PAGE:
Fig. 2
figure2

Dendrogram of MRSA strains. Dendrogram constructed using the unweighted pair group method with arithmetic average (UPGMA) based on pairwise similarity values of spa types from 48 characterized MRSA strains. The scale corresponds to the percent of similarity. Blue branch corresponds to cluster 1, red branch to cluster 2, green branch to cluster 3, and orange branch to cluster 4

The cluster 2 (t9364) included six isolates, three from the surgery ward and one from the intensive care unit, the burn unit and the internal medicine ward. Five isolates in this cluster harbored the SCCmec type II, and one the SCCmec type IIb; strains from both SCC types showed resistance to fluoroquinolones, clindamycin, and erythromycin. Four of these strains (A-747, A-786, B-713, and B-773) were resistant to rifampin, and another (B-748) to gentamicin. The percent of similarity between spa types t895 and t9364 was 99.5%. The A-792 (t002) and B-706 (t509) isolates showed more than 98% of similarity with t985 and t9364, and A-701 (t111) showed 97.6% of similarity to spa types t895, t9364 and t003.

The cluster 3 (t003) included three isolates, two of them were detected in children (A-736 and C-703), and one (B-770) from a patient in the surgery ward. In this group, two isolates harbored SCCmec type IVc/E and were resistant to beta-lactams. In the other isolate we identified SCCmec type II.

The spa type t040 had a 92.7% similarity with the spa types t895, t9364, t003 and t002, and had 91.5% similarity with an unknown spa type that was identified in B-700. This strain was only resistant to beta-lactams.

The cluster 4 had 90.8% similarity with the previously mentioned spa types. This cluster included four isolates with t008, t4229 and t304 spa types. Two patients from the surgery and burn wards were infected with HA-MRSA-t008, A-713 strain was isolated in the eighteen week and harbored the SCCmec type II, and B-705 was isolated in the thirty-nine week and harbored the SCCmec type IVa.

Multilocus sequence typing

Spa types t895 and t9364, the major spa types identified in this study, have not previously been associated to sequence types (ST). In order to analyze this, we selected six isolates, and these were identified as ST1011 (n = 4) and ST5 (n = 2). The association analysis of spa types of clusters 3 to 4 with ST was performed in the Spa server.

Discussion

In the present study, we have assessed the epidemiological characteristics of S. aureus isolates during one year of intra-hospital surveillance and we analyzed the molecular characteristics of MRSA strains. The most frequent S. aureus infections were those affecting the skin and soft tissues (n = 48, 25.1%) and bacteremia (n = 31, 17%). In contrast, the most frequent type of infection caused by MRSA isolates was surgical site infection (n = 14, 27%).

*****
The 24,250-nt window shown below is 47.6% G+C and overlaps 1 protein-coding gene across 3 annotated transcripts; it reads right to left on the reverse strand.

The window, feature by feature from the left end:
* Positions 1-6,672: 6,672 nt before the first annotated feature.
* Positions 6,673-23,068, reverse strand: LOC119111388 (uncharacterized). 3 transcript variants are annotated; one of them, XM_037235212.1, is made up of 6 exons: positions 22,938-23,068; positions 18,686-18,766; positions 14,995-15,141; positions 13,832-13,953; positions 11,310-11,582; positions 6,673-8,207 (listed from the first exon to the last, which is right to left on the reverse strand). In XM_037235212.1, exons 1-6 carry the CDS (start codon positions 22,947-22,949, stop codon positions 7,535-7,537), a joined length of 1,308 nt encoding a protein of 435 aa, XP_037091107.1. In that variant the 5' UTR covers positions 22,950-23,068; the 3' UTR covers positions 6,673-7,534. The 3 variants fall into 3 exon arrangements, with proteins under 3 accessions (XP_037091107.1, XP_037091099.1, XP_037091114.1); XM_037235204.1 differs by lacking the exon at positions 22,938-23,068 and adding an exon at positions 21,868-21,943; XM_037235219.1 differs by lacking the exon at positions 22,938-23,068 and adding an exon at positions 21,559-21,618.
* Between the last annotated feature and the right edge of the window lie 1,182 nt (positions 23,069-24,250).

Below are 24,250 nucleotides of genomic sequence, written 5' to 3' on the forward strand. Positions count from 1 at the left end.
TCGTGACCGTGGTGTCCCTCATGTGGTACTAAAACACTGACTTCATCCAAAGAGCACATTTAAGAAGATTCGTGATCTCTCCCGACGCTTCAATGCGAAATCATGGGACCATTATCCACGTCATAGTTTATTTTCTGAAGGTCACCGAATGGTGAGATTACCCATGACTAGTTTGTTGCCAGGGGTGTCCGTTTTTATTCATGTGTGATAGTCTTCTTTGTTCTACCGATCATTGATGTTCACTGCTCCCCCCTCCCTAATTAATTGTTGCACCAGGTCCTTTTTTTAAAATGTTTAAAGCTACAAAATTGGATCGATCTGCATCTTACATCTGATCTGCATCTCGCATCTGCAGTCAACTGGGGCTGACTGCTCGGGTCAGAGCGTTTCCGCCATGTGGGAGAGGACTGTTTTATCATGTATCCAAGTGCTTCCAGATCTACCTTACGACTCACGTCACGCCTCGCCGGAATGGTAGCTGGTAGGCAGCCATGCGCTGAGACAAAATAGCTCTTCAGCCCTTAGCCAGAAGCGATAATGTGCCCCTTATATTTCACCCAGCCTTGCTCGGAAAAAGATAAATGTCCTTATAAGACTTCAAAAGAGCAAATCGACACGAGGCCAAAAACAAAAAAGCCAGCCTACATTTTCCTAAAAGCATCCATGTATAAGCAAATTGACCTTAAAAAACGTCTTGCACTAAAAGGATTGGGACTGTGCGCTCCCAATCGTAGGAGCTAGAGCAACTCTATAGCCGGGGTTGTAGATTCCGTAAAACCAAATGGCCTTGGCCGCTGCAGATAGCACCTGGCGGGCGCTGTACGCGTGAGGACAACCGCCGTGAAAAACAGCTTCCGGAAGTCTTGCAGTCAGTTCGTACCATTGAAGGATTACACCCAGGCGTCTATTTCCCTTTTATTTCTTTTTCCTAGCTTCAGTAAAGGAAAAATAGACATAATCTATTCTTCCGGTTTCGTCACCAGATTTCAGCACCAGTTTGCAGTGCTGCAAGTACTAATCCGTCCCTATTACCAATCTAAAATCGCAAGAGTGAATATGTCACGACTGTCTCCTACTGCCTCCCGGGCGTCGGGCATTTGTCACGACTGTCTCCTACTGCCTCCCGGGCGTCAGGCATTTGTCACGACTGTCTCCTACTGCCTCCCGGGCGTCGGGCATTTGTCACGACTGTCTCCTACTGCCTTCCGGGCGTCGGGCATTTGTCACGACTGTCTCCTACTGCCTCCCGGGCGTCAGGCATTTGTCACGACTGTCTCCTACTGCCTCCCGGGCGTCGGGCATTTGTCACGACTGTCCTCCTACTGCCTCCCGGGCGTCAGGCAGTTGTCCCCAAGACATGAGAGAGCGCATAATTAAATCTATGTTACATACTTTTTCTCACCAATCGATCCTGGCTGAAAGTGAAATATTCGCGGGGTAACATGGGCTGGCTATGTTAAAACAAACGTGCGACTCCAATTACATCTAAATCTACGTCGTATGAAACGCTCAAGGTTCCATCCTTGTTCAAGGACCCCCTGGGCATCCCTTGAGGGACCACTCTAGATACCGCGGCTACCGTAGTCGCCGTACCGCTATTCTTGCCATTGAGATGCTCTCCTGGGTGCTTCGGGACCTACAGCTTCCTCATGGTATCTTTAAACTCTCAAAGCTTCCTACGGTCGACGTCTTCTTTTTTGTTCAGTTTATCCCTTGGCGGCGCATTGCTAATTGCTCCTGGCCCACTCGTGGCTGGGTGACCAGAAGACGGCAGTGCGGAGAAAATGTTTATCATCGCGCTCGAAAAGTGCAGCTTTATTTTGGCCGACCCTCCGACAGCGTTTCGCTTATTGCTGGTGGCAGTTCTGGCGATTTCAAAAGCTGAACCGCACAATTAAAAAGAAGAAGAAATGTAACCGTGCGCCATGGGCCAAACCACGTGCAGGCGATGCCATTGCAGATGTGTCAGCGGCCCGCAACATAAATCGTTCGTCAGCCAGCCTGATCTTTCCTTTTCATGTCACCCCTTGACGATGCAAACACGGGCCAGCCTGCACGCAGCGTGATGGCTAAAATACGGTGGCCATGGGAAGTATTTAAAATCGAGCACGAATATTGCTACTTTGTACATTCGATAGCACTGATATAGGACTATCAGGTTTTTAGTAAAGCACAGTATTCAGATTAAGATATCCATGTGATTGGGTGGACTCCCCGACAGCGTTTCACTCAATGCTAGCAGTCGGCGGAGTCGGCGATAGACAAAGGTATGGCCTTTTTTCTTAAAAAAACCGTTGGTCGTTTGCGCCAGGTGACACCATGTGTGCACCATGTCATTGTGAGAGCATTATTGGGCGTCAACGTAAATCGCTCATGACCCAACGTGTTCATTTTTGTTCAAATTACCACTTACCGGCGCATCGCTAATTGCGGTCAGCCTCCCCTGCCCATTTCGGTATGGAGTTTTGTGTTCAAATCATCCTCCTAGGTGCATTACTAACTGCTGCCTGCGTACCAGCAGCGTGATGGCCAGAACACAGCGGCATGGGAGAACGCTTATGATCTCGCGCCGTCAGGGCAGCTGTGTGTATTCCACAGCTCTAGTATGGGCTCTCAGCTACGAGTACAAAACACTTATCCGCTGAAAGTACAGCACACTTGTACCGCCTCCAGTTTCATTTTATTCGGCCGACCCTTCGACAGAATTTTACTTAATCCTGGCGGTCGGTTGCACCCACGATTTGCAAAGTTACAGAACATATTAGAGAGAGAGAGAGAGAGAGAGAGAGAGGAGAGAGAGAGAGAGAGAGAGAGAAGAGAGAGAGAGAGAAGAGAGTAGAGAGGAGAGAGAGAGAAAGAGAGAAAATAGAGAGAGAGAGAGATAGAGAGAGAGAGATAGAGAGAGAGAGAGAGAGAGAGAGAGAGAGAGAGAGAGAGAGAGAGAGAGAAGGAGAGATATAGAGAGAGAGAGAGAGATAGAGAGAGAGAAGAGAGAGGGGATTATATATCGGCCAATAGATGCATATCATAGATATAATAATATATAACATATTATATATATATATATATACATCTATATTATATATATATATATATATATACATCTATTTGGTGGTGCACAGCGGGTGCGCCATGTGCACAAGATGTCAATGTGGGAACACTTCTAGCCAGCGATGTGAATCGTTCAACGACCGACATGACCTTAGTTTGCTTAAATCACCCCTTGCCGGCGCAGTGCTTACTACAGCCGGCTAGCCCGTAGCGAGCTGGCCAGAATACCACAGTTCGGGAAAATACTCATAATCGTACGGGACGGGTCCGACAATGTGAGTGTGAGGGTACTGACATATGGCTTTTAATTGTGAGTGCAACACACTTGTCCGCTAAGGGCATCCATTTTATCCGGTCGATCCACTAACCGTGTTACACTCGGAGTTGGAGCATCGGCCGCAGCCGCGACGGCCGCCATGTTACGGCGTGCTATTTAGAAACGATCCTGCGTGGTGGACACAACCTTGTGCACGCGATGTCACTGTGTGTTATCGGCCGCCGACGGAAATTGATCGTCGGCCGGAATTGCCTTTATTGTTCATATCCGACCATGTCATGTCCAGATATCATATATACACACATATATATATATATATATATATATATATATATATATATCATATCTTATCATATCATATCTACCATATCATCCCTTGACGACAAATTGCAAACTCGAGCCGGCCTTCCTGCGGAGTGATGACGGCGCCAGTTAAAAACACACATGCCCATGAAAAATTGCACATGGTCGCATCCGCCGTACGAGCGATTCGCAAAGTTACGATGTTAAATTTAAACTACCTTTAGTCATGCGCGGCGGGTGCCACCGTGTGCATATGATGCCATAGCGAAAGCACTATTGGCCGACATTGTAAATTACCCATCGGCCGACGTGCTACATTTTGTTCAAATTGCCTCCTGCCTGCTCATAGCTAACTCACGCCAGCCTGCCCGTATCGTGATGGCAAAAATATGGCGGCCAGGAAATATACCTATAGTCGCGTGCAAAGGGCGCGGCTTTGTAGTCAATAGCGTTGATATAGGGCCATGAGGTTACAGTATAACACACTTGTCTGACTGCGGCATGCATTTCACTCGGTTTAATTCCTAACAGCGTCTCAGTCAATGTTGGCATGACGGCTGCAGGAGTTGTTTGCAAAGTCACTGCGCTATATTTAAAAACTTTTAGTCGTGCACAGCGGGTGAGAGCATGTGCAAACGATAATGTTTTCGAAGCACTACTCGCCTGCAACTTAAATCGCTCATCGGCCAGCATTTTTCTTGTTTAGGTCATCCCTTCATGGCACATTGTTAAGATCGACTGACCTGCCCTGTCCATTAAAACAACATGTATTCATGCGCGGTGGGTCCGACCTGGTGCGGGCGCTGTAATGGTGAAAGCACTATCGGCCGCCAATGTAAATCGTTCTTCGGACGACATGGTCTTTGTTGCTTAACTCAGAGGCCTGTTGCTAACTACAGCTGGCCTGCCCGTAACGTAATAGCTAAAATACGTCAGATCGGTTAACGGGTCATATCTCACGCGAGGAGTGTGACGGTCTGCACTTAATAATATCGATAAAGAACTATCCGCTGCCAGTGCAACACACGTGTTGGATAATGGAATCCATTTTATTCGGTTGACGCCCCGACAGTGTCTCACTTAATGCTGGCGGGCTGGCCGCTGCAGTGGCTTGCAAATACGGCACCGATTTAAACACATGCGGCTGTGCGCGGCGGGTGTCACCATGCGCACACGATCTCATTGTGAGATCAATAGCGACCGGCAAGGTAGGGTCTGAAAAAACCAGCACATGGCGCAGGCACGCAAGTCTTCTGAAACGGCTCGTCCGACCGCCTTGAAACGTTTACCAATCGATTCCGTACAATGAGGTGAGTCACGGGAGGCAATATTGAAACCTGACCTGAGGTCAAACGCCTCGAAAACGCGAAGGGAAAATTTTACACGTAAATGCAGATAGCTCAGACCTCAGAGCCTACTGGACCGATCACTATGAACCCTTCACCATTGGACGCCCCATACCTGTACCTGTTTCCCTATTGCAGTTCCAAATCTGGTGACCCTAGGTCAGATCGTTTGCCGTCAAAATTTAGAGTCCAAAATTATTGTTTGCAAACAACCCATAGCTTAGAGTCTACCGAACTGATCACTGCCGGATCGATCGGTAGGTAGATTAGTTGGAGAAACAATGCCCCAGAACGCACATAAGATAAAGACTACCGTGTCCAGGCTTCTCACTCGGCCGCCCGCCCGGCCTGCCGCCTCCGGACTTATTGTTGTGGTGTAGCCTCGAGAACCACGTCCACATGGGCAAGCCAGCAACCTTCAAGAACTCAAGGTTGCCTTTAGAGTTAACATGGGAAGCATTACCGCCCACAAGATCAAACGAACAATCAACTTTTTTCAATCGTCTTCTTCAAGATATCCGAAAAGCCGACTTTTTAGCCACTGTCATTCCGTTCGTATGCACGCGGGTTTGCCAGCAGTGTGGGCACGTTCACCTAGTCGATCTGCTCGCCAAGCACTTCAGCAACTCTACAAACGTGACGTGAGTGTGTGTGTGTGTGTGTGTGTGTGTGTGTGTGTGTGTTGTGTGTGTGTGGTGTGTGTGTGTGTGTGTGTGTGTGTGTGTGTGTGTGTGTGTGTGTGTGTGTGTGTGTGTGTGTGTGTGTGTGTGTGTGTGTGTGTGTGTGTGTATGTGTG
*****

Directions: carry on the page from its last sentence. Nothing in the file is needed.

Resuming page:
The mortality associated with staphylococcal infections in our study (11.5%) was lower than that previously reported (approximately 15 years ago) in Mexico (50%) [20]. MRSA infections were detected more frequently in fatal cases than in patients who survived. Study participants who died were also older than those who survived. Of note, while the presence of underlying diseases, history of surgical procedures, and health-care exposure have previously been reported to be associated with fatal infections [21, 22], we did not find significant differences for these conditions between patients who died and those who survived.

The recent epidemiology of S. aureus has focused on the increase and spread of MRSA strains in the healthcare setting and the community. In Denmark and Scandinavian countries the prevalence of MRSA is less than 1%. In contrast, in the east and southeast of Europe, the prevalence of MRSA is greater than 30% [22]. Peru has the highest reported prevalence in Latin America (80%) [17]. In Mexico, there are a limited number of studies about MRSA and the available information shows an increase in the prevalence of MRSA ranging from 7 to 53% between 1989 and 2017 [15, 23,24,25]. In our study, the prevalence of MRSA identified by molecular methods was higher than the prevalence identified by the oxacillin resistance phenotype, which has been the most used method in our country [17, 25, 26]. The 26.7% prevalence registered in our study is higher than that reported, between January and June 2018, in 47 hospitals in 20 states of Mexico (21.4%) [26], a study that did not include information from the state of San Luis Potosi. In a previous study, performed between 2005 and 2006 in six Mexican hospitals, the prevalence of MRSA ranged from 1 to 43%. The highest prevalence was recorded at the Hospital Central Dr. Ignacio Morones Prieto (HCIMP) [27]. In 11 years, the prevalence of MRSA decreased to 26.7% in this hospital. This fact can be explained by the infection control actions implemented. A study that highlights the importance of intra-hospital surveillance of MRSA was carried out between January 1997 and May 2003 at the Pediatric Hospital of the Centro Medico Nacional-Siglo XXI (Mexico City). At this hospital, the annual frequency of methicillin resistance ranged from 17 to 23% between 1997 and 2001, and dramatically decreased in 2002 (4%) and 2003 (0%), due to the intervention of the infection control committee at the end of 2001 [28].

Until February 2020 the Spa server has recorded 19,255 different spa types [29]. According to a literature review, in the last decade, the spa types t032/t008/t002 are the most prevalent in Europe, t037/t002 in Asia, t008/t002/t242 in America, t037/t084/t064 in Africa, and t020 in Australia [5]. Interestingly, in our study the prevalence of the spa types commonly described in America was lower than expected, and we mainly detected the spa types t895 and t9364.